V/. We adore you, O Christ, and we bless you.
From the Gospel of Matthew 27:27-31
Then the soldiers of the governor took Jesus into the praetorium, and they gathered the whole battalion before him. And they stripped him and put a scarlet robe upon him, and plaiting a crown of thorns they put it on his head, and put a reed in his right hand. And kneeling before him they mocked him, saying, “Hail, King of the Jews!” And they spat upon him, and took the reed and struck him on the head. And when they had mocked him, they stripped him of the robe, and put his own clothes on him, and they led him away to crucify him.
From the Gospel of John 19:17
Jesus went out, bearing his own cross, to the place of the skull, which is called in Hebrew Golgotha.
Condemnation is followed by humiliation. What the soldiers do to Jesus seems inhuman to us. Indeed, it is inhuman: these are acts of mockery and contempt which express a dark savagery, indifferent to the suffering, including physical suffering, needlessly inflicted upon someone already condemned to the ghastly torture of the cross. And yet the behaviour of the soldiers is also, sadly, all too human. A thousand pages from the books of the history of humanity and the daily news confirm that actions of this kind are not at all foreign to man. The Apostle Paul has clearly expressed this paradox: “I know that nothing good dwells in me, that is, in my flesh: For I do not do the good I want, but the evil I do not want is what I do” (Rom 7:18-19).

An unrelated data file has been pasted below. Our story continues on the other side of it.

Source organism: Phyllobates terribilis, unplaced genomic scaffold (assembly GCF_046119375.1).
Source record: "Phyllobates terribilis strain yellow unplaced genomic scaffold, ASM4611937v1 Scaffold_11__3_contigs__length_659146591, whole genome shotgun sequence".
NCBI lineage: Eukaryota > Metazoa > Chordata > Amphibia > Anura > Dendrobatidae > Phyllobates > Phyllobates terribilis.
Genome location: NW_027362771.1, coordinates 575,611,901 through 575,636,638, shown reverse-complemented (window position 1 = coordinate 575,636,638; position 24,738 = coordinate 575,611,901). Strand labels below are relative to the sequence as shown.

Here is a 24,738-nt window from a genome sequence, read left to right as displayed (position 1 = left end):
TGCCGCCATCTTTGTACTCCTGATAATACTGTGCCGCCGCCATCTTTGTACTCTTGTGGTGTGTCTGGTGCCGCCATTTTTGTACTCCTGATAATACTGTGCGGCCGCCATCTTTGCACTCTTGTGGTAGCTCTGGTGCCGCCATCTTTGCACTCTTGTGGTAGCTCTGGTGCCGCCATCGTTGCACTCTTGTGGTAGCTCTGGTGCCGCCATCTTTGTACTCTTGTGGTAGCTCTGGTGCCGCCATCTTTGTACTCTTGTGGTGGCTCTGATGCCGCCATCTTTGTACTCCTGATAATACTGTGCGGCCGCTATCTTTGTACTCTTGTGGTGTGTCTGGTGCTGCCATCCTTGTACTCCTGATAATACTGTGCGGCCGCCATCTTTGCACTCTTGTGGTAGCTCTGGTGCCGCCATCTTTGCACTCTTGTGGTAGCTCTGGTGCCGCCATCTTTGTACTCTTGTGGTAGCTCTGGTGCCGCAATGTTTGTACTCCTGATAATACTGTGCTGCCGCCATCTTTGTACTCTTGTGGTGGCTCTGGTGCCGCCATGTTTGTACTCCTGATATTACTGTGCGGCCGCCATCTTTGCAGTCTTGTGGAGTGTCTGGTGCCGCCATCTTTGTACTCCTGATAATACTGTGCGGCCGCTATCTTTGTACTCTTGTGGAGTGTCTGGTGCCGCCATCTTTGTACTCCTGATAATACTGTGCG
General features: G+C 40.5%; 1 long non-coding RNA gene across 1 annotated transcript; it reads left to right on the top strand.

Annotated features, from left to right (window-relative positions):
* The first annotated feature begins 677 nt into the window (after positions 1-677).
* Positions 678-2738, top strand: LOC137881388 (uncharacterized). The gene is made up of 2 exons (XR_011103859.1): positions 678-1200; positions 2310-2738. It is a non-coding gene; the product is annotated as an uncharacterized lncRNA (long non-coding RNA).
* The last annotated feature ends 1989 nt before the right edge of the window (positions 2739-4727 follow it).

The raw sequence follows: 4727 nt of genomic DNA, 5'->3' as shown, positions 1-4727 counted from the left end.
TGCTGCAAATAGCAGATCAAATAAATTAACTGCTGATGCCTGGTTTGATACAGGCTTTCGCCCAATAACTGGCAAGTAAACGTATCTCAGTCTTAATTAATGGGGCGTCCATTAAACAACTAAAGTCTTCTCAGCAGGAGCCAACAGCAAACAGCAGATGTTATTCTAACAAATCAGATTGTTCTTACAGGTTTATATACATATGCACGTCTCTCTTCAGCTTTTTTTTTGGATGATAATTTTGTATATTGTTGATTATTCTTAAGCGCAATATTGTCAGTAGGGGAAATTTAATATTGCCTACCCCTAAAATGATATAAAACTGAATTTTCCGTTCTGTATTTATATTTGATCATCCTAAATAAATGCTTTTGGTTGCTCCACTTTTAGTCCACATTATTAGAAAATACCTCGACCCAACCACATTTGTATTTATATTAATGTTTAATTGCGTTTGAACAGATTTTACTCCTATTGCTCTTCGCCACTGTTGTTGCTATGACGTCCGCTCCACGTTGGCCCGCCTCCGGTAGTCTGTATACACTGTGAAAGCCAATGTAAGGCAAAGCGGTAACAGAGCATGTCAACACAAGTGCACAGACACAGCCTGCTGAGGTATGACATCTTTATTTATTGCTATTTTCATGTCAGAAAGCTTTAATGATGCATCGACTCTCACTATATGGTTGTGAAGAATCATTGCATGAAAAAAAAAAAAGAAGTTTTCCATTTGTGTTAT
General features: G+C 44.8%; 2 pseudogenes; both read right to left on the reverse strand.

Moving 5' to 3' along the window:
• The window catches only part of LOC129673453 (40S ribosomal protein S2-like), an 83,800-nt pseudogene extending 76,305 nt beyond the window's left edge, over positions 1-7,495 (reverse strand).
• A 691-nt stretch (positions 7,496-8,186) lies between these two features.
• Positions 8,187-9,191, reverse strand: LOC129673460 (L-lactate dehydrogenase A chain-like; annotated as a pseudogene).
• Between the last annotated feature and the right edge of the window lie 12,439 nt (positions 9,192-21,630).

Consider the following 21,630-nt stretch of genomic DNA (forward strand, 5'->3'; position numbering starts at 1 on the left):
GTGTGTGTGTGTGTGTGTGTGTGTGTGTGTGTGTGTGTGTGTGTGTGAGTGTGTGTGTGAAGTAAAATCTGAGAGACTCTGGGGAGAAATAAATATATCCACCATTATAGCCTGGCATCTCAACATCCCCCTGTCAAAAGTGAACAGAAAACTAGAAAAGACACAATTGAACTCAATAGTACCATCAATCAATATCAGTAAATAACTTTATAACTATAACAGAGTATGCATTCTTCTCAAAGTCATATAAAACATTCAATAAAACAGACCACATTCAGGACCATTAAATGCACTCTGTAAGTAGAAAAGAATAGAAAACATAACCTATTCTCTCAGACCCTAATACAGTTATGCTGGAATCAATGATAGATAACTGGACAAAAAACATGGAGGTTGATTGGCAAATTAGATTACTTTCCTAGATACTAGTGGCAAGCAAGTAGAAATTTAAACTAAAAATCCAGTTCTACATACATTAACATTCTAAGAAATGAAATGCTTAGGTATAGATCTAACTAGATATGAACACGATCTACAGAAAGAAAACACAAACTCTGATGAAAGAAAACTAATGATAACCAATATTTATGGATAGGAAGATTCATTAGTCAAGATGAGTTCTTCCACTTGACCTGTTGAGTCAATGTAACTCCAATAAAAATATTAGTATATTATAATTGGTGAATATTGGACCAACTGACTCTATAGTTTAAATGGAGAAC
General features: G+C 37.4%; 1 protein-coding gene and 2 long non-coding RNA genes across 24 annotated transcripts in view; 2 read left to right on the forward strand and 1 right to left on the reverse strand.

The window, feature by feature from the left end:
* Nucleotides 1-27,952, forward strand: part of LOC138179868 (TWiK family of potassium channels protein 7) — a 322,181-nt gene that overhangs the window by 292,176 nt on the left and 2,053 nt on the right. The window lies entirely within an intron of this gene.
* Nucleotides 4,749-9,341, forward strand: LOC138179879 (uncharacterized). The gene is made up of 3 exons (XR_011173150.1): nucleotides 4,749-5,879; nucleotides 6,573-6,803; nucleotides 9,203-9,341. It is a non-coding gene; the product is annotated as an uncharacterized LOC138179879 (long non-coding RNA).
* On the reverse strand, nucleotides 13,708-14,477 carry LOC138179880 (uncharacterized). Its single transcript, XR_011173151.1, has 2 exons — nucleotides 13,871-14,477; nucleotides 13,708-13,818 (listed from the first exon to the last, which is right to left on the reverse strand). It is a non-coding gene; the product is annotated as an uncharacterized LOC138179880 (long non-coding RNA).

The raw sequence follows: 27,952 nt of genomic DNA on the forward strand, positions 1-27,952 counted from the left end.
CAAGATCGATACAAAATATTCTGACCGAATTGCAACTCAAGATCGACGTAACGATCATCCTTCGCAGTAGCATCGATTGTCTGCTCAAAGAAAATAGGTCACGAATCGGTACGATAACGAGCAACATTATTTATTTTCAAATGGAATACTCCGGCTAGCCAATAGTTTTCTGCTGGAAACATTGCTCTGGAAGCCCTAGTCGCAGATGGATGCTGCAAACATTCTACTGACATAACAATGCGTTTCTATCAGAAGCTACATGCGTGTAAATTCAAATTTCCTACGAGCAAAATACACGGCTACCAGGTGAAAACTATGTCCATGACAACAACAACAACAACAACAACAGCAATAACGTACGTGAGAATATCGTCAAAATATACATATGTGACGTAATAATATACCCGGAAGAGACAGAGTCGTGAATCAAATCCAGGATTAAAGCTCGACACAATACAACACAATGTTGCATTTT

And so it is: in our conscience shines the light of goodness, a light which in many cases is bright and guides us, fortunately, in our decisions. But often the opposite occurs: this light becomes obscured by resentment, by unspeakable cravings, by the perversion of our heart. And then we become cruel, capable of the worst, even of things unbelievable.
Lord Jesus, I am one of those who reviled and struck you. It was you yourself who said, “What you have done to one of the least of my brethren, you have done to to me” (Mt 25:40). Lord Jesus, forgive me.
Pater noster, qui es in cælis:
Cuius animam gementem,
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